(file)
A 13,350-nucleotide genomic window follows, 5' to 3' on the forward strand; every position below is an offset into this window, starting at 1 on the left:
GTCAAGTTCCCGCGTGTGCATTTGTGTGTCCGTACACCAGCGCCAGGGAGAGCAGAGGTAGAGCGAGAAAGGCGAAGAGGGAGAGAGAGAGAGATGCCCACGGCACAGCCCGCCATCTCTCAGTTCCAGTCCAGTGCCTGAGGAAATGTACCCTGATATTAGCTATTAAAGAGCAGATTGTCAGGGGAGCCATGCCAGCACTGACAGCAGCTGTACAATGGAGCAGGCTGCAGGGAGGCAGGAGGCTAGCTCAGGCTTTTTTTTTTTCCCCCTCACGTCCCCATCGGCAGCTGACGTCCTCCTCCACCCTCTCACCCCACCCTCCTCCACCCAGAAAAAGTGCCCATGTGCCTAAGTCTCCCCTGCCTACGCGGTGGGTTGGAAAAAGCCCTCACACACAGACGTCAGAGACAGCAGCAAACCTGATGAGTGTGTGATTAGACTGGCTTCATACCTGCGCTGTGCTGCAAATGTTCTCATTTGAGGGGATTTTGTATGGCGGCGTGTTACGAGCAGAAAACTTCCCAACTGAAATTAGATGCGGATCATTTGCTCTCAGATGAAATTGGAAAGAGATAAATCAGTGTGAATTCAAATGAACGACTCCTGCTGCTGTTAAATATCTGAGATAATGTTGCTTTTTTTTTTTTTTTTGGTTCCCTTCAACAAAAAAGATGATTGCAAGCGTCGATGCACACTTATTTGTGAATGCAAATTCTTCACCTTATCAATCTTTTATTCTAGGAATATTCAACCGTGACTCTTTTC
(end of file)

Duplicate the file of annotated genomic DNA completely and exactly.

A 13,350-nucleotide genomic window follows, 5' to 3' on the forward strand; every position below is an offset into this window, starting at 1 on the left:
GTCAAGTTCCCGCGTGTGCATTTGTGTGTCCGTACACCAGCGCCAGGGAGAGCAGAGGTAGAGCGAGAAAGGCGAAGAGGGAGAGAGAGAGAGATGCCCACGGCACAGCCCGCCATCTCTCAGTTCCAGTCCAGTGCCTGAGGAAATGTACCCTGATATTAGCTATTAAAGAGCAGATTGTCAGGGGAGCCATGCCAGCACTGACAGCAGCTGTACAATGGAGCAGGCTGCAGGGAGGCAGGAGGCTAGCTCAGGCTTTTTTTTTTTCCCCCTCACGTCCCCATCGGCAGCTGACGTCCTCCTCCACCCTCTCACCCCACCCTCCTCCACCCAGAAAAAGTGCCCATGTGCCTAAGTCTCCCCTGCCTACGCGGTGGGTTGGAAAAAGCCCTCACACACAGACGTCAGAGACAGCAGCAAACCTGATGAGTGTGTGATTAGACTGGCTTCATACCTGCGCTGTGCTGCAAATGTTCTCATTTGAGGGGATTTTGTATGGCGGCGTGTTACGAGCAGAAAACTTCCCAACTGAAATTAGATGCGGATCATTTGCTCTCAGATGAAATTGGAAAGAGATAAATCAGTGTGAATTCAAATGAACGACTCCTGCTGCTGTTAAATATCTGAGATAATGTTGCTTTTTTTTTTTTTTTTGGTTCCCTTCAACAAAAAAGATGATTGCAAGCGTCGATGCACACTTATTTGTGAATGCAAATTCTTCACCTTATCAATCTTTTATTCTAGGAATATTCAACCGTGACTCTTTTC